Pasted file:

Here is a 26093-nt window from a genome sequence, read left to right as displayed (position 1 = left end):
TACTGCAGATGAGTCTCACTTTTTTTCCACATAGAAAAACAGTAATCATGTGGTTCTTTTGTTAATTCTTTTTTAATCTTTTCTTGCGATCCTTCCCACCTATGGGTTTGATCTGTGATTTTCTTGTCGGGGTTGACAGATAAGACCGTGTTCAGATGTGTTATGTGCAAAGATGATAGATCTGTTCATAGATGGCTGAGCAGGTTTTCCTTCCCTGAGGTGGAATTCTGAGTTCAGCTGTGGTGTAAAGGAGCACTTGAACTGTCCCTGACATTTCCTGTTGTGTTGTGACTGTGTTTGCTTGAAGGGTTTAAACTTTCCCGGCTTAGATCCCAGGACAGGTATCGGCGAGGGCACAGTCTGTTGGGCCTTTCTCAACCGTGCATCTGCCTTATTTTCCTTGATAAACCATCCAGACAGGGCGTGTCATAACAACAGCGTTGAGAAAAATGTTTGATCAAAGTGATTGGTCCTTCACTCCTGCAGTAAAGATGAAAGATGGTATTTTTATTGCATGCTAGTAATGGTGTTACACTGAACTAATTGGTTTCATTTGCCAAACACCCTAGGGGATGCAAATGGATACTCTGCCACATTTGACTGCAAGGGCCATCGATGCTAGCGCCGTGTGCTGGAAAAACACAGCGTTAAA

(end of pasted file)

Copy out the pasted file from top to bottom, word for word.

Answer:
Here is a 26093-nt window from a genome sequence, read left to right as displayed (position 1 = left end):
TACTGCAGATGAGTCTCACTTTTTTTCCACATAGAAAAACAGTAATCATGTGGTTCTTTTGTTAATTCTTTTTTAATCTTTTCTTGCGATCCTTCCCACCTATGGGTTTGATCTGTGATTTTCTTGTCGGGGTTGACAGATAAGACCGTGTTCAGATGTGTTATGTGCAAAGATGATAGATCTGTTCATAGATGGCTGAGCAGGTTTTCCTTCCCTGAGGTGGAATTCTGAGTTCAGCTGTGGTGTAAAGGAGCACTTGAACTGTCCCTGACATTTCCTGTTGTGTTGTGACTGTGTTTGCTTGAAGGGTTTAAACTTTCCCGGCTTAGATCCCAGGACAGGTATCGGCGAGGGCACAGTCTGTTGGGCCTTTCTCAACCGTGCATCTGCCTTATTTTCCTTGATAAACCATCCAGACAGGGCGTGTCATAACAACAGCGTTGAGAAAAATGTTTGATCAAAGTGATTGGTCCTTCACTCCTGCAGTAAAGATGAAAGATGGTATTTTTATTGCATGCTAGTAATGGTGTTACACTGAACTAATTGGTTTCATTTGCCAAACACCCTAGGGGATGCAAATGGATACTCTGCCACATTTGACTGCAAGGGCCATCGATGCTAGCGCCGTGTGCTGGAAAAACACAGCGTTAAA